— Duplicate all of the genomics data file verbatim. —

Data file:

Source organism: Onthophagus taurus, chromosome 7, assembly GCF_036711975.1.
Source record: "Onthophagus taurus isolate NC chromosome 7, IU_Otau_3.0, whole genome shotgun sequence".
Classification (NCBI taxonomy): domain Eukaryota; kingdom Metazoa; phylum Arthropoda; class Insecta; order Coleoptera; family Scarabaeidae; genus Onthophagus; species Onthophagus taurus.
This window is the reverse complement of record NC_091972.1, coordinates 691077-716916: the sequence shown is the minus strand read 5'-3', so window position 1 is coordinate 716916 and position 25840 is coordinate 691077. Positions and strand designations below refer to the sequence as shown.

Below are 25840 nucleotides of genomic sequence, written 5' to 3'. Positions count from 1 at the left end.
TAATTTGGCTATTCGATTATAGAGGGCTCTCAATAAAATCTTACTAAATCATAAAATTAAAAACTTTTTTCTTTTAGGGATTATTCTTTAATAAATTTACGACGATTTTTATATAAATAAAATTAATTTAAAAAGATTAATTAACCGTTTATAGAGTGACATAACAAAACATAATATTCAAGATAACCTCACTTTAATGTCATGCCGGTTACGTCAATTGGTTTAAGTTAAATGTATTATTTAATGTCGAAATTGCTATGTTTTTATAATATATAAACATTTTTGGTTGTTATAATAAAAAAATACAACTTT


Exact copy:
Source organism: Onthophagus taurus, chromosome 7, assembly GCF_036711975.1.
Source record: "Onthophagus taurus isolate NC chromosome 7, IU_Otau_3.0, whole genome shotgun sequence".
Classification (NCBI taxonomy): domain Eukaryota; kingdom Metazoa; phylum Arthropoda; class Insecta; order Coleoptera; family Scarabaeidae; genus Onthophagus; species Onthophagus taurus.
This window is the reverse complement of record NC_091972.1, coordinates 691077-716916: the sequence shown is the minus strand read 5'-3', so window position 1 is coordinate 716916 and position 25840 is coordinate 691077. Positions and strand designations below refer to the sequence as shown.

Below are 25840 nucleotides of genomic sequence, written 5' to 3'. Positions count from 1 at the left end.
TAATTTGGCTATTCGATTATAGAGGGCTCTCAATAAAATCTTACTAAATCATAAAATTAAAAACTTTTTTCTTTTAGGGATTATTCTTTAATAAATTTACGACGATTTTTATATAAATAAAATTAATTTAAAAAGATTAATTAACCGTTTATAGAGTGACATAACAAAACATAATATTCAAGATAACCTCACTTTAATGTCATGCCGGTTACGTCAATTGGTTTAAGTTAAATGTATTATTTAATGTCGAAATTGCTATGTTTTTATAATATATAAACATTTTTGGTTGTTATAATAAAAAAATACAACTTT